Bloomberg reporter Shahien Nasiripour is no longer covering Wells Fargo after the bank’s CEO called his bosses to complain about a critical report.

CNN Money reported Monday that Nasiripour has been reassigned after Wells Fargo CEO Timothy Sloan called the outlet to complain about a March 2018 report about the bank’s history as one of the biggest financiers of the National Rifle Association (NRA) and the gun industry.

One of the most unflattering details about the report was how Wells Fargo apparently holds the primary accounts for the NRA, and helped America’s biggest gun lobbyist obtain a $28 million line of credit. A chart in the article showed that the bank was by far the largest financier of the firearms industry, helping gun and ammo manufacturers obtain more than $431 million in loans in the years following the December 2012 mass shooting at Sandy Hook Elementary, in which 20 children and six teachers were killed. The second biggest financier is Morgan Stanley, which has provided $81 million less than Wells Fargo:

Bloomberg
(Chart by Bloomberg News)

Sloan was apparently so upset by Nasiripour’s report that he circulated a memo to all Wells Fargo employees responding to the story. After the Wall Street Journal reported on the memo, Nasiripour asked the bank’s PR department if he could have a copy of the memo. The bank refused his request during a reportedly “contentious” phone call between the reporter and a Wells Fargo spokesman. The bank’s PR department then called Caroline Gage, who is Bloomberg News’ global executive editor for finance, who in turn asked Nasiripour to apologize to the bank for his conduct during their call.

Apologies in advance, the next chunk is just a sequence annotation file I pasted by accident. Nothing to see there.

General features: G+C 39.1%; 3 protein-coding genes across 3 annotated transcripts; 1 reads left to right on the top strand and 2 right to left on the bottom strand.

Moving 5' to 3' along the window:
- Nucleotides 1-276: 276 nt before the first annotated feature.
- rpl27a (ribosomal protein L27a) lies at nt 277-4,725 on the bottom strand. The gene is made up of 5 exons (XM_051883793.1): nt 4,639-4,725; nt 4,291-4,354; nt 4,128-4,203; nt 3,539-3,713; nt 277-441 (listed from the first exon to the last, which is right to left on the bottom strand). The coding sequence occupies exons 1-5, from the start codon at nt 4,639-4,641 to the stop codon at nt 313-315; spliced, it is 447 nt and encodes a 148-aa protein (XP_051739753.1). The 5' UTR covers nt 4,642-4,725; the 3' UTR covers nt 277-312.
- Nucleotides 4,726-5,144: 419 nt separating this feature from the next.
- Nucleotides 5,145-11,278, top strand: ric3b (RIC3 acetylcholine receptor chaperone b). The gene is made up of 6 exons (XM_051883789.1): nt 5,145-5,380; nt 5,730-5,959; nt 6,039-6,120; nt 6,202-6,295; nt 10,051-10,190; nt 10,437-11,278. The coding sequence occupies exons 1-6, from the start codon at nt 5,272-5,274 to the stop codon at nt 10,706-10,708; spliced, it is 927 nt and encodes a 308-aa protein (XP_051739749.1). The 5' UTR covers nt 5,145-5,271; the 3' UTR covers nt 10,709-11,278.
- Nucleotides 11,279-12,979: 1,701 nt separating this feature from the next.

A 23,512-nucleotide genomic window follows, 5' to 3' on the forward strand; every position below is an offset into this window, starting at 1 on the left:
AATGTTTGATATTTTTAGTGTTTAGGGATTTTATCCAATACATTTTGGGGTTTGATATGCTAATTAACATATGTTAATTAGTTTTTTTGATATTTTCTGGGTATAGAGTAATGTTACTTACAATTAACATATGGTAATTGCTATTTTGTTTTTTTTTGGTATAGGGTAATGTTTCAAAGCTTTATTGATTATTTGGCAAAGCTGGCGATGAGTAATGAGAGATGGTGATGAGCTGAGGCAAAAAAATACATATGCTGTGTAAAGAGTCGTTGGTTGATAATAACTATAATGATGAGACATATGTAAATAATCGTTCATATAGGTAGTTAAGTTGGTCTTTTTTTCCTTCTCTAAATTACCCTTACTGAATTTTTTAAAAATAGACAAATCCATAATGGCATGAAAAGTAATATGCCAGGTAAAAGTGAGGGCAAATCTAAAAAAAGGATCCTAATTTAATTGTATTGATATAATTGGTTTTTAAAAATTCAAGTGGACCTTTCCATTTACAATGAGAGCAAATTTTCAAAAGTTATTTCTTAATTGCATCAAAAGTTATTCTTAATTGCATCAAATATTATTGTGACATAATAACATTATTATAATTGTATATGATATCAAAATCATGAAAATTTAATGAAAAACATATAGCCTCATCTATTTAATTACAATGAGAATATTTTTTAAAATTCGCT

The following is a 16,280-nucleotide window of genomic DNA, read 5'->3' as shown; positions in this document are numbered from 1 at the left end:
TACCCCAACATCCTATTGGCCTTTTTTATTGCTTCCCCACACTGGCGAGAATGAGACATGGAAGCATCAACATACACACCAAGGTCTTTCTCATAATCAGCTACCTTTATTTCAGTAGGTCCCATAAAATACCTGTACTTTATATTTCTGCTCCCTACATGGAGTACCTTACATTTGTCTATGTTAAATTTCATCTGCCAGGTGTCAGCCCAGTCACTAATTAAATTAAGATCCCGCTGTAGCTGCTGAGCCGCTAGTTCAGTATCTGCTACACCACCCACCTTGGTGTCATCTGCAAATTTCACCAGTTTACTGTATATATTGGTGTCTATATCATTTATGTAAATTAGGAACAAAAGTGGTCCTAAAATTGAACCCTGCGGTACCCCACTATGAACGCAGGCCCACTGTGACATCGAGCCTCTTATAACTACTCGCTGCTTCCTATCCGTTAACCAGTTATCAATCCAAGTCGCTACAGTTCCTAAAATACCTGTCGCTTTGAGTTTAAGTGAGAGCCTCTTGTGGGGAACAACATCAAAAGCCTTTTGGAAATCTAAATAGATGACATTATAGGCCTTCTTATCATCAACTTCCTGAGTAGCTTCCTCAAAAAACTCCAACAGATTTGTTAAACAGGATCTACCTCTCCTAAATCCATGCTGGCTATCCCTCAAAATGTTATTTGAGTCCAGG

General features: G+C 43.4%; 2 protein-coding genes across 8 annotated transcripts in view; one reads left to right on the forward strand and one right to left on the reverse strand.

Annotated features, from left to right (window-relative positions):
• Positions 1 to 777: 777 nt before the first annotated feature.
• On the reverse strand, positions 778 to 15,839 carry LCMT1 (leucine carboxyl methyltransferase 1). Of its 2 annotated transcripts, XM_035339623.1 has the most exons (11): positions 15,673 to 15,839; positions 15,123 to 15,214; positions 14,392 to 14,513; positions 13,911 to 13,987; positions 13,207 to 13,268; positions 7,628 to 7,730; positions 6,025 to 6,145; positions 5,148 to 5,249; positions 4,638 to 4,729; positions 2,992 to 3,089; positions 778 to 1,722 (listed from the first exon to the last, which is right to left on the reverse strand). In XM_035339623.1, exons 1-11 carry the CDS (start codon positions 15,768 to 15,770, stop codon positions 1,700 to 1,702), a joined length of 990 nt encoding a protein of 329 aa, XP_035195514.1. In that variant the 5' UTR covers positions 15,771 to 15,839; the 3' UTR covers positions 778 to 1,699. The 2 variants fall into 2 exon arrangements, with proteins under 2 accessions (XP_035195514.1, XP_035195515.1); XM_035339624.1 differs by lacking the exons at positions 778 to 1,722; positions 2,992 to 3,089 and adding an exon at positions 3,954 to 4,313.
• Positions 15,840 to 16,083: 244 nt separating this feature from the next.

But that apparently wasn’t enough for the bank:

Later in the month, Bloomberg News Editor-in-Chief John Micklethwait summoned Nasiripour for a conversation. Micklethwait explained that Sloan had called him to complain about Nasiripour’s conduct, people briefed on the conversation said. To Nasiripour’s surprise, Micklethwait said he had made the decision to move him off the Wells Fargo beat. Nasiripour was reassigned to cover the Trump Organization.

According to CNN, Bloomberg felt that its revenue would be endangered by Wells Fargo pulling all of its subscriptions from the Bloomberg Terminal, with each subscription amounting to roughly $20,000 per year. Such a move would apparently cost the outlet millions of dollars in annual revenue.

However, a Bloomberg spokesperson told CNN the decision to reassign Nasiripour wasn’t based on his critical report of Wells Fargo’s business practices, but out of “what is best for our readers.”

“Bloomberg publishes 5,000 stories a day and, like every news organization, we get push back from the companies we cover,” the spokesperson said.

Bloomberg’s willingness to acquiesce to Wells Fargo “left a bad taste” in the mouths of three other reporters covering the banking industry for the outlet, who left to join other publications. Hugh Son took a position at CNBC, Dakin Campbell went to Business Insider, and Laura Keller took a job at an unspecified company.

 

Jake Shepherd is a freelance writer from Cleveland, Ohio. He enjoys poring through financial disclosure statements, spirited debate, and good scotch. He remains eternally optimistic about the Browns. Email him at jake.d.shepherd.21 (at) hotmail (dot) com.

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